Whithervanes, a Neurotic Early Worrying System (NEWS), 2014
For the 2014 Triennial, rootoftwo created Whithervanes, a Neurotic Early Worrying System (NEWS) consisting of a network of five sculptures in the form of headless chickens, to be presented on the highest points of five buildings. The buildings were selected for their prominence and significance to the community in which they are located, as well as for their height.
Just two of the Whithervanes remain in place. These weathervanes for the twenty-first century track and measure the production of fear on the internet. Their software looks for predetermined keywords related to fear (e.g. natural disaster, economic collapse, war, etc.) in newsfeeds from Reuters. The keywords were generated in part by local people through community engagement workshops, and were also taken from the 2011 US Department of Homeland Security Media Monitoring Capability Analysts Desktop Binder. When fear (as measured by the keywords) is encountered, the chickens respond by rotating at increasing speeds and are illuminated in different colours. They share real time news-feed data from around the world, during the 2014 Triennial it was possible for passers-by to influence their behaviour via Twitter. This ‘early worrying system’ highlights how much our contemporary media, policy and political frameworks utilize fear as a persuasive method.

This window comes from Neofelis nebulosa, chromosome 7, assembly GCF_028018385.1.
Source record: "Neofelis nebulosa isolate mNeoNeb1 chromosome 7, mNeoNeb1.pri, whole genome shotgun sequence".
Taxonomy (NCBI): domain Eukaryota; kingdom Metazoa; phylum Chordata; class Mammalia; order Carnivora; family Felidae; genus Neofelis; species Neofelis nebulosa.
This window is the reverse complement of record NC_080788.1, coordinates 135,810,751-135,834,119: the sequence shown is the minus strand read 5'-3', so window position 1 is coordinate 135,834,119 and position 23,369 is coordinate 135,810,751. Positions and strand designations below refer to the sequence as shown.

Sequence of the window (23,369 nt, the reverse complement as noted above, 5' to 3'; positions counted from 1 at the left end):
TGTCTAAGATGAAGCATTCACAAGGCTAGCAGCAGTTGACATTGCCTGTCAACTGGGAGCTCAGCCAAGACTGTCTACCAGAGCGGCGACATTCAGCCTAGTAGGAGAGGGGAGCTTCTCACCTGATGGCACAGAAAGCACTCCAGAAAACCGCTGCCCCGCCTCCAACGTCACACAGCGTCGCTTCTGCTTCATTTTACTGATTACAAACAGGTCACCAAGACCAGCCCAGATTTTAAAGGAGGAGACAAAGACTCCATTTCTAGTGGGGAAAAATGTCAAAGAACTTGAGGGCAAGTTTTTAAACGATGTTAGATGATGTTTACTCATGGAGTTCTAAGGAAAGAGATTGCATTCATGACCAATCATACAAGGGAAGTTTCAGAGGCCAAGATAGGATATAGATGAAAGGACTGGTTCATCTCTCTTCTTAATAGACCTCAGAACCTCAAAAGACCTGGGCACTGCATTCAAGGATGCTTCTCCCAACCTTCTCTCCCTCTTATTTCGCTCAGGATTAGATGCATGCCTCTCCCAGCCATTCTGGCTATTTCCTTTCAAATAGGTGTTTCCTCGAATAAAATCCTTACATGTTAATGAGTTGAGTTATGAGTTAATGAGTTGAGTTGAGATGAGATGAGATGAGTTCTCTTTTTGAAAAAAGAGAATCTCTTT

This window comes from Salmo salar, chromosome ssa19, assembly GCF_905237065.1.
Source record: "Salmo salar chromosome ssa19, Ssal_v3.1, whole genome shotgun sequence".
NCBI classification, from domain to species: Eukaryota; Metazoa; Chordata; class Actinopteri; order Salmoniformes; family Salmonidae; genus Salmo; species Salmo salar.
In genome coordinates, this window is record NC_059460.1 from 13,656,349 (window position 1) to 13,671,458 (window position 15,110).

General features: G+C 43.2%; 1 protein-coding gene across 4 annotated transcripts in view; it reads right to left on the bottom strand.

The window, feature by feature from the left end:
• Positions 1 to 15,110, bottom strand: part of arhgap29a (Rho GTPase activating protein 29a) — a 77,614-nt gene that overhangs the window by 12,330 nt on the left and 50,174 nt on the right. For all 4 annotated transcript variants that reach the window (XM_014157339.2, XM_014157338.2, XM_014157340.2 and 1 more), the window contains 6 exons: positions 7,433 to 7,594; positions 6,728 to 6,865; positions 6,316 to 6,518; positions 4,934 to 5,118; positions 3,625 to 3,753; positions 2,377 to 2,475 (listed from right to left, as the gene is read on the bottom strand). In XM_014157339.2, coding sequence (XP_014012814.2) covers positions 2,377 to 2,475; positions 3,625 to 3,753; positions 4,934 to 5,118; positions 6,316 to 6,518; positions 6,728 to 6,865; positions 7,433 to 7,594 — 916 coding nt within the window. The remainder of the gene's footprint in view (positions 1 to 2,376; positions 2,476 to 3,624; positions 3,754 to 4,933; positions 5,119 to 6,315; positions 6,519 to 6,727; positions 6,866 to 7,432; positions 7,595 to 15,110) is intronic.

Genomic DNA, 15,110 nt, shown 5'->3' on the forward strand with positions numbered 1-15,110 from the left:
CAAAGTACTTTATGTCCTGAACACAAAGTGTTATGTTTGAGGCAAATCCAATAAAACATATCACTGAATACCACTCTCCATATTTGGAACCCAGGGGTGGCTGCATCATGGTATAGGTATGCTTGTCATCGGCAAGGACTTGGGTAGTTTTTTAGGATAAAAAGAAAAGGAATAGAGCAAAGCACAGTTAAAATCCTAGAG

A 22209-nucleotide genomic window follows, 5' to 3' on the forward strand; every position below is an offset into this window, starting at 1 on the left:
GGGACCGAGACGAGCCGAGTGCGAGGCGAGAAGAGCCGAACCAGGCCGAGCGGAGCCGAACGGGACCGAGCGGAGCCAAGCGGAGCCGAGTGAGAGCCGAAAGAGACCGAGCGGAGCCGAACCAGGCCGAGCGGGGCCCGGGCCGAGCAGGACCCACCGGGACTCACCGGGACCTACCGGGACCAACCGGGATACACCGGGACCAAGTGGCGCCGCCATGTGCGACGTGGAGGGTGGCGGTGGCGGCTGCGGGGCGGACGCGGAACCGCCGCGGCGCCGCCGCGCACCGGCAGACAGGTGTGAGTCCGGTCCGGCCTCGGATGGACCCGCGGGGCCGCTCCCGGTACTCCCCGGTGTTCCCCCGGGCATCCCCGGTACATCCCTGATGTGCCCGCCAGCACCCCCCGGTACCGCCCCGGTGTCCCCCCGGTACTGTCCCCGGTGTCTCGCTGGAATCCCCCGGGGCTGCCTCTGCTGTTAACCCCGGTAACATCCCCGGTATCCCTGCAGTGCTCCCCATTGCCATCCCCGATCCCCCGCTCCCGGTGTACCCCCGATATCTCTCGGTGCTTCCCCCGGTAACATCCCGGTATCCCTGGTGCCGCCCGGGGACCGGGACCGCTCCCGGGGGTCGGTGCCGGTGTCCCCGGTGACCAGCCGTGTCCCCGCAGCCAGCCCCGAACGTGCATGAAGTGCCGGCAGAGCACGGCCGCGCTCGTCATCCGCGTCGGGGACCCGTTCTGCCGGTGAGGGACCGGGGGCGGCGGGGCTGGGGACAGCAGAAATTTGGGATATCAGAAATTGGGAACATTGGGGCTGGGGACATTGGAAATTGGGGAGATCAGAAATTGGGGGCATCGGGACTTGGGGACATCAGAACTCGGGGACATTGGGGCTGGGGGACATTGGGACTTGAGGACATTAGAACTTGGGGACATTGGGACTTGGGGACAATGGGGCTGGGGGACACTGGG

rootoftwo is a hybrid design studio, co-directed by John Marshall and Cézanne Charles, that makes hybrid design projects, social objects, experiences, and works for the public realm – typically at the scale of devices, furniture or small buildings. Their experimental objects and experiences attempt to disrupt and expose existing systems of social behaviour through humour, play, interaction and participation. Humour is particularly important, where laughter is as much about coping with discomfort, embarrassment or confusion as it is about expressing joy, happiness or relief.
rootoftwo Whithervanes, 2014. Photo by Thierry Bal.